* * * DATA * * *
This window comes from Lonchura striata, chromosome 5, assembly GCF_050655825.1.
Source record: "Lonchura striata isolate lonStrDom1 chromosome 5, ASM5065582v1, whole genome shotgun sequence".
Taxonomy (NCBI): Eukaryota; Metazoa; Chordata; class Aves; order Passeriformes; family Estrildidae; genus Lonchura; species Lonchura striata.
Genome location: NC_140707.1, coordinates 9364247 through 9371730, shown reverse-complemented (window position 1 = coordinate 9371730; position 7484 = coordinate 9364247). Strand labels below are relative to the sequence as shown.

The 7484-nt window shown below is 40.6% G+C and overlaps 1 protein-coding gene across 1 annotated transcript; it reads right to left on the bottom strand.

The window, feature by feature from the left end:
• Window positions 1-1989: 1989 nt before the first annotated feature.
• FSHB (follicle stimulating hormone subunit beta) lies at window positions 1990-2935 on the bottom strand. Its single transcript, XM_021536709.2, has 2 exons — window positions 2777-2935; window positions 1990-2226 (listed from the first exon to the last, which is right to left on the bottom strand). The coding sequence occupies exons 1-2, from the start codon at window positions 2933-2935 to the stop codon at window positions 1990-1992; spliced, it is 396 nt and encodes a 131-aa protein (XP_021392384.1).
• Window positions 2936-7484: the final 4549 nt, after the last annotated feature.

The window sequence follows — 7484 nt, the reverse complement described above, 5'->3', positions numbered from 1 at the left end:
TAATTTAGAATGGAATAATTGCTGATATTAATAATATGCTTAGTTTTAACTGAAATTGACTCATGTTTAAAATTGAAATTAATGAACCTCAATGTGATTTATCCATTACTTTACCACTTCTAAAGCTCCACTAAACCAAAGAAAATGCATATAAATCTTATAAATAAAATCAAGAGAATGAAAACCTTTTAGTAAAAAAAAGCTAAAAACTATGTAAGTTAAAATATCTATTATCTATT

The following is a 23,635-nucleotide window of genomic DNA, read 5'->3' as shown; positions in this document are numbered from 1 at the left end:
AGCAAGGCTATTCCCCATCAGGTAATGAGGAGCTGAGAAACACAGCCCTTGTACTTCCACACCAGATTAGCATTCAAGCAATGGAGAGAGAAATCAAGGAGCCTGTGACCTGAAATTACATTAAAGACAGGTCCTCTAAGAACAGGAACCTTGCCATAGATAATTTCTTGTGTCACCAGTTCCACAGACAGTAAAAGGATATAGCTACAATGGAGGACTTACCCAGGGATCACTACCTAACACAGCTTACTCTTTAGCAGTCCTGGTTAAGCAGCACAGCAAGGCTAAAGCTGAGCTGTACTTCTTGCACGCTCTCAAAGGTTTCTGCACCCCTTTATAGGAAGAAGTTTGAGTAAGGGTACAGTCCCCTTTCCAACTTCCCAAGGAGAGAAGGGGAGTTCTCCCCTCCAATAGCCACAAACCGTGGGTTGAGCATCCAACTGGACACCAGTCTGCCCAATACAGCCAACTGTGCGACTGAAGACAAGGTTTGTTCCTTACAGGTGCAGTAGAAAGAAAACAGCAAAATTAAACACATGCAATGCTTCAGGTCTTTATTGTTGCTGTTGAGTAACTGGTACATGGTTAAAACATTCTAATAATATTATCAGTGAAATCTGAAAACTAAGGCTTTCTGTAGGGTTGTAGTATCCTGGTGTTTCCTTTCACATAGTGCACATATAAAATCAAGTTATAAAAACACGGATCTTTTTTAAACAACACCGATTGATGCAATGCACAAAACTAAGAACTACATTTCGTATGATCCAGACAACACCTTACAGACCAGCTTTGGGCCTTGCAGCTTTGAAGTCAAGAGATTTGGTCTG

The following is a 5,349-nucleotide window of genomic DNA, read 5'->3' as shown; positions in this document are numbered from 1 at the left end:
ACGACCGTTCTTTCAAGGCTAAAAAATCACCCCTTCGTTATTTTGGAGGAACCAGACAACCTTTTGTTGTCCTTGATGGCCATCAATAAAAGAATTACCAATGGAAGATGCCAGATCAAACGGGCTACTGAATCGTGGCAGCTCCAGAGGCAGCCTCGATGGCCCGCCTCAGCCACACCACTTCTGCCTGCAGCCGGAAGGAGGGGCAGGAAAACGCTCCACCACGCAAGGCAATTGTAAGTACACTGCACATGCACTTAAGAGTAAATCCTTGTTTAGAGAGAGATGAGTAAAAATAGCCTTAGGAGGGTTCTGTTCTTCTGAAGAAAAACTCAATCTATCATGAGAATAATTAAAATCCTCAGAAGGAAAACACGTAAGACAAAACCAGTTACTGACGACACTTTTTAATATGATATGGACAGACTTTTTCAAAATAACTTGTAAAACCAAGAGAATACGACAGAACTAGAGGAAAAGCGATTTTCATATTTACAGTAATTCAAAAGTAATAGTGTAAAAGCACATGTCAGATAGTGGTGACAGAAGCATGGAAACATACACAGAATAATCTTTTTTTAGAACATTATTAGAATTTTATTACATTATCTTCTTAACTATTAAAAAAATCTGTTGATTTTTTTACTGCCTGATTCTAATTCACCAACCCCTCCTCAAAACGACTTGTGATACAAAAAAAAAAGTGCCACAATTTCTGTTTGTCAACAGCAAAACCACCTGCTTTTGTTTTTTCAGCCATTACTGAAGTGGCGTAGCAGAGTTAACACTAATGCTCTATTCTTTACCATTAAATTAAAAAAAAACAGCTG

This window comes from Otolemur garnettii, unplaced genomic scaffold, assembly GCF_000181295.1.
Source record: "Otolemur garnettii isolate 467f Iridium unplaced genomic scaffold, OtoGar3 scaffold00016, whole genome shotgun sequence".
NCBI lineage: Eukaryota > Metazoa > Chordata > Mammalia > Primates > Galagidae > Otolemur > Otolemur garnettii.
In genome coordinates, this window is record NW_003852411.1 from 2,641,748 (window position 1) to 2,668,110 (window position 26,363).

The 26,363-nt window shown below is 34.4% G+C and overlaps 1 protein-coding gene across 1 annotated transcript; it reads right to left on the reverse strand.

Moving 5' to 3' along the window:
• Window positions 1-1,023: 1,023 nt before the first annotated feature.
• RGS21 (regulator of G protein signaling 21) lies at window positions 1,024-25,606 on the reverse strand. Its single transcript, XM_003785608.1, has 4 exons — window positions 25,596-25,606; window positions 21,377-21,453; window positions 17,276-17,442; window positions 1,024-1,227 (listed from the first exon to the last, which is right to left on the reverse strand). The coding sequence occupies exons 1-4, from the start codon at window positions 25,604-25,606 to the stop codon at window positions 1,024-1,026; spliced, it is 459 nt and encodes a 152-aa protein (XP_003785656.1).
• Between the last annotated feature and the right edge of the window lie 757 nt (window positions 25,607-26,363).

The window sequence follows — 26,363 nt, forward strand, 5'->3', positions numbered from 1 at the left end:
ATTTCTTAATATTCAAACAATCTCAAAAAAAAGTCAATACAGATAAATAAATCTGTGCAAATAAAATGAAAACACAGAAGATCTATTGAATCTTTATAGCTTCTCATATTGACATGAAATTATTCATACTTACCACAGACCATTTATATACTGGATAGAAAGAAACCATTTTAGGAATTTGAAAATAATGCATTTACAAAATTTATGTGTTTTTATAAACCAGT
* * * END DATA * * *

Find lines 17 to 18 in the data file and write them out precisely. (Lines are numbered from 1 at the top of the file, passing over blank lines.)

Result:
Source record: "Otolemur garnettii isolate 467f Iridium unplaced genomic scaffold, OtoGar3 scaffold00016, whole genome shotgun sequence".
NCBI lineage: Eukaryota > Metazoa > Chordata > Mammalia > Primates > Galagidae > Otolemur > Otolemur garnettii.